Four GDPR Data Transfer Lessons from the EDPB’s 101 Task Force Report

The European Data Protection Board (EDPB) has published a report on the work of its 101 Task Force. The report provides insights into how European data protection authorities (DPAs) are approaching complaints about one of the GDPR’s toughest problems: international data transfers.

The European Data Protection Board (EDPB) has published a report on the work of its 101 Task Force. The report provides insights into how European data protection authorities (DPAs) are approaching complaints about one of the GDPR’s toughest problems: international data transfers.

This article will explain the background of the EDPB’s 101 Task Force and draw out four key lessons from the report—to help you understand why using certain US-based software products could be illegal under the GDPR.

What Is the 101 Task Force?

The EDPB’s 101 Task Force was established to deal with 101 complaints submitted in several EU countries by the privacy campaign group noyb (“None of Your Business”).

The complaints came shortly after noyb’s founder, Austrian activist Max Schrems, won a Court of Justice of the European Union (CJEU) case against Facebook (now Meta).

The case, now known as “Schrems II”, concerned the GDPR’s rules on international data transfers—sharing personal data with organisations based outside of the European Economic Area (EEA).

Under the GDPR, international data transfers must be covered by a “transfer safeguard”. In Schrems II, the CJEU overturned an international data transfer scheme called Privacy Shield, used by thousands of US-based businesses to safeguard data transfers from the EEA.

Standard Contractual Clauses (SCCs)

As well as invalidating Privacy Shield, the CJEU questioned the validity of another commonly-used transfer mechanism known as “standard contractual clauses” (SCCs). 

SCCs are provisions that can be entered into an agreement between a “data importer” (based in a “third country”, such as the US) and a “data exporter” (based in the EEA), binding the data importer to uphold a strong standard of data protection.

The CJEU noted that SCCs alone do not prevent foreign intelligence services—specifically those in the US—from accessing personal data.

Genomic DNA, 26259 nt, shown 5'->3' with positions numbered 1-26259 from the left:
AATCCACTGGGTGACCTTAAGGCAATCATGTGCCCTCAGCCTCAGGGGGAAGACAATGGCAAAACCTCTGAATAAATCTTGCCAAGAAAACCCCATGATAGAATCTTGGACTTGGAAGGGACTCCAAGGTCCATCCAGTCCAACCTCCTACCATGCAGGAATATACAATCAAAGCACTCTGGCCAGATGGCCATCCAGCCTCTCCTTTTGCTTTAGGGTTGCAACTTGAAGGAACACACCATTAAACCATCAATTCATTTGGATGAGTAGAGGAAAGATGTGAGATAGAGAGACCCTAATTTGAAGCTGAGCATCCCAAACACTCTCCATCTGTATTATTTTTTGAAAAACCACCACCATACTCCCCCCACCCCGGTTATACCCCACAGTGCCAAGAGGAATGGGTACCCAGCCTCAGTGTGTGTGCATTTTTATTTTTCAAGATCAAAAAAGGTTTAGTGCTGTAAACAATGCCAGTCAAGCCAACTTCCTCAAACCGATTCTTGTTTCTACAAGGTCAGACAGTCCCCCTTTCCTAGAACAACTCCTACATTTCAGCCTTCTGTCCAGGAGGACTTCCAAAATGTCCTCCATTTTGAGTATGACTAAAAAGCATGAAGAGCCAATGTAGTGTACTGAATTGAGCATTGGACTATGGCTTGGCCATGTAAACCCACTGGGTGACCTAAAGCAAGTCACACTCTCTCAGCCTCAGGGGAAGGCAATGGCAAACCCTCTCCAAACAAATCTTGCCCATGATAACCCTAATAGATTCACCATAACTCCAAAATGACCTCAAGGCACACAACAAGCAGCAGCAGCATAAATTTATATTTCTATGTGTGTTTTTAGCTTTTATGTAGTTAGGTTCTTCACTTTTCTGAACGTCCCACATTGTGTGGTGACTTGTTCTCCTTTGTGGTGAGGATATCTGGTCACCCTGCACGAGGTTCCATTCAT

The court found that EEA-based data exporters must also implement technical measures to effectively eliminate the risk of unauthorised access to personal data.

Google and Meta

Noyb’s 101 complaints each concerned EEA-based companies using two popular online tracking tools: Google Analytics and the Meta Pixel (previously the “Facebook Pixel”).

The group alleged that companies using these tools were breaking the law because they had not implemented safeguards that would prevent access to personal data by US intelligence services.

However, note that Google Analytics and the Meta Pixel are not unique in the way that they transfer personal data to US-based companies. The lessons from the 101 Task Force’s report could apply to many other software tools.

Four Lessons from the 101 Task Force Report

By now, you should understand the background and the meaning of important terms such as “SCCs” and “international data transfer”. So let’s look at four lessons on data transfers from the 101 Task Force report.

1. Data transfers aren’t the only consideration when using Google and Meta’s tools

From the outset, the EDPB notes that data transfers are just one consideration for EEA-based companies wishing to use Google Analytics or the Meta Pixel.

“…if a certain tool is being used for collection of personal data on a website without a legal basis within the meaning of Article 6(1) GDPR, the data processing is unlawful, even if there were no issues with the requirements of Chapter V GDPR.”

Article 6(1) of the GDPR requires that all processing of personal data is “lawful, fair, and transparent”. Chapter V of the GDPR covers the rules on international data transfers.

While the 101 Task Force focuses exclusively on data transfers, it’s important to remember that there might be other legal issues with using products such as Google Analytics and the Meta Pixel.

For example, processing personal data under the GDPR requires a “legal basis”. Organisations running analytics and advertising tools that employ cookies should normally get consent, which means configuring tools so they do not activate without a website visitor’s permission.

Noyb’s 101 complaints focused on data transfers—but this is just one piece of the GDPR compliance puzzle. Google and Meta products collect a lot of personal data, and there could be broader GDPR compliance issues to consider before using these tools.